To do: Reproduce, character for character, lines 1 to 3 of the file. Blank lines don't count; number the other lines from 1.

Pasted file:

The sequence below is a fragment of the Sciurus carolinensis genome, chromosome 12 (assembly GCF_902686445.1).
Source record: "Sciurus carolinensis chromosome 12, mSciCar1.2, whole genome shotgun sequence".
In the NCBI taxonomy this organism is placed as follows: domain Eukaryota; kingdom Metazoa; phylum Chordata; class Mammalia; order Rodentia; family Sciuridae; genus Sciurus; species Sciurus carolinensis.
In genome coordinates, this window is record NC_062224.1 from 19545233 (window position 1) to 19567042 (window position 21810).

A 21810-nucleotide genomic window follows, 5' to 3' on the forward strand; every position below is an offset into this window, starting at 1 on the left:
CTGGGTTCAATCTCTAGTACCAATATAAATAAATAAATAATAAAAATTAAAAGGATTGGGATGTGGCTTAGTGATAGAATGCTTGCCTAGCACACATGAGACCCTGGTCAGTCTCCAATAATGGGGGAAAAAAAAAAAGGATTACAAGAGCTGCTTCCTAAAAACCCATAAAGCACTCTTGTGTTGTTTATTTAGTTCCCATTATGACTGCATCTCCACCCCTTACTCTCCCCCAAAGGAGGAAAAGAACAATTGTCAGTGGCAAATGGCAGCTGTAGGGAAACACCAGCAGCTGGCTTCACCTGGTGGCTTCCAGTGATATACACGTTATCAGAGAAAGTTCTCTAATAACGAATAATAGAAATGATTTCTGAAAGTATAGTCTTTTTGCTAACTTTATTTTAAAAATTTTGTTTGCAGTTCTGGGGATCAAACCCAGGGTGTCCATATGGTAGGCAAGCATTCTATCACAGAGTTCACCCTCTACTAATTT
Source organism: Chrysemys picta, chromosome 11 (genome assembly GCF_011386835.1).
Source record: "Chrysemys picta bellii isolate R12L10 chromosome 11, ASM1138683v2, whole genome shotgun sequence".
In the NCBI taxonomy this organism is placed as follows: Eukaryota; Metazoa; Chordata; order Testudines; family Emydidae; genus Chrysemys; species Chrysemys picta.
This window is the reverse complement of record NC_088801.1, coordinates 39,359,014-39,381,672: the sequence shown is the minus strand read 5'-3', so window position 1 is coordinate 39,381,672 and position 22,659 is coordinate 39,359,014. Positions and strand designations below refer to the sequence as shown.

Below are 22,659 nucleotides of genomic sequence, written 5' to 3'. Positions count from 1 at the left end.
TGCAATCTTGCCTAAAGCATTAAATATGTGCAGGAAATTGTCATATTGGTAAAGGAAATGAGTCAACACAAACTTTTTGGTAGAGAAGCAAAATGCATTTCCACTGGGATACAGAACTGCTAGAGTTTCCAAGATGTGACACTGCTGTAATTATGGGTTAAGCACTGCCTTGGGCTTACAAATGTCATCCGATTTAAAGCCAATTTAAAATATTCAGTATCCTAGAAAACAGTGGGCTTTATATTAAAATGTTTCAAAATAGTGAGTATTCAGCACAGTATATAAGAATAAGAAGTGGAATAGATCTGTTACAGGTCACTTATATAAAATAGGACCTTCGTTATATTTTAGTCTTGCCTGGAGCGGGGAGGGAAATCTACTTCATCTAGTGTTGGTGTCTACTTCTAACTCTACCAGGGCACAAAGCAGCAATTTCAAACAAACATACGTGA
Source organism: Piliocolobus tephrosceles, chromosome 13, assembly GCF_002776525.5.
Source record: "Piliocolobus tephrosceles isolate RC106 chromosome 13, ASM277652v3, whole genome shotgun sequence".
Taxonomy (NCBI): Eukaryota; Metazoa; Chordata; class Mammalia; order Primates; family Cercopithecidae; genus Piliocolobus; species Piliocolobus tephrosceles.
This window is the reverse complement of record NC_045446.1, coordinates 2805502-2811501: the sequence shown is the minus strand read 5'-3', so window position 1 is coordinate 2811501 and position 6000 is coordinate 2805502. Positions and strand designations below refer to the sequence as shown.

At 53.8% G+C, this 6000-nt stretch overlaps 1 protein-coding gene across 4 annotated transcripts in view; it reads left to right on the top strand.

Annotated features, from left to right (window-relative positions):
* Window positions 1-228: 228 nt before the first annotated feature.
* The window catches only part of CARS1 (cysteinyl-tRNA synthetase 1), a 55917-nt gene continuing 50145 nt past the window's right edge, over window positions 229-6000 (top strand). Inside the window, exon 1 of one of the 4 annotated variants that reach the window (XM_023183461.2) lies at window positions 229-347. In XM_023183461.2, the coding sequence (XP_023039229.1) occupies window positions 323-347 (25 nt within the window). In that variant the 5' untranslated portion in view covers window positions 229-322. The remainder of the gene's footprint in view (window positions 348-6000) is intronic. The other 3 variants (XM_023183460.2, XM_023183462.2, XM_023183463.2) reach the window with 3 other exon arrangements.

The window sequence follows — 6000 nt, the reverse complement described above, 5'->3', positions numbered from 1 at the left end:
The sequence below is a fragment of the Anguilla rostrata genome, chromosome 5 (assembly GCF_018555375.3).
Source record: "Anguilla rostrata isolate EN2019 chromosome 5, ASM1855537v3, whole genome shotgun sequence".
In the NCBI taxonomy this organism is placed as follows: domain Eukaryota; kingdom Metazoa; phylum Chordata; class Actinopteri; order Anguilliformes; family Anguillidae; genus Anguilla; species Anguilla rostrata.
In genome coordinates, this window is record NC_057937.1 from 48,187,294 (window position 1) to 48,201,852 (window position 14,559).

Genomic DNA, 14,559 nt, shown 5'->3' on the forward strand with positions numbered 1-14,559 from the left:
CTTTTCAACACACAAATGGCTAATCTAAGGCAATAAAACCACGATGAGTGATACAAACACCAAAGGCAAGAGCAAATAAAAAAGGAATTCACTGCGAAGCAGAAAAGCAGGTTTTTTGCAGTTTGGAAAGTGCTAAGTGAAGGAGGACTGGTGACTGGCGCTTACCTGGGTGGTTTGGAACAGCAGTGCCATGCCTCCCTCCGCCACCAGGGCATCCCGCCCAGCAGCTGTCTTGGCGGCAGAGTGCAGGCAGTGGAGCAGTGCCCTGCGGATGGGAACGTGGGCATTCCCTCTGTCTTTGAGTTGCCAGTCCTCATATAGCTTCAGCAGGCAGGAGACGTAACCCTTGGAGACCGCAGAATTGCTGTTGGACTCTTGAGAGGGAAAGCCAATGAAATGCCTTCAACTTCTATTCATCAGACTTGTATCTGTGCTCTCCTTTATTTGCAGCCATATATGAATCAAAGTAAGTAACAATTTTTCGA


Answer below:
The sequence below is a fragment of the Sciurus carolinensis genome, chromosome 12 (assembly GCF_902686445.1).
Source record: "Sciurus carolinensis chromosome 12, mSciCar1.2, whole genome shotgun sequence".
In the NCBI taxonomy this organism is placed as follows: domain Eukaryota; kingdom Metazoa; phylum Chordata; class Mammalia; order Rodentia; family Sciuridae; genus Sciurus; species Sciurus carolinensis.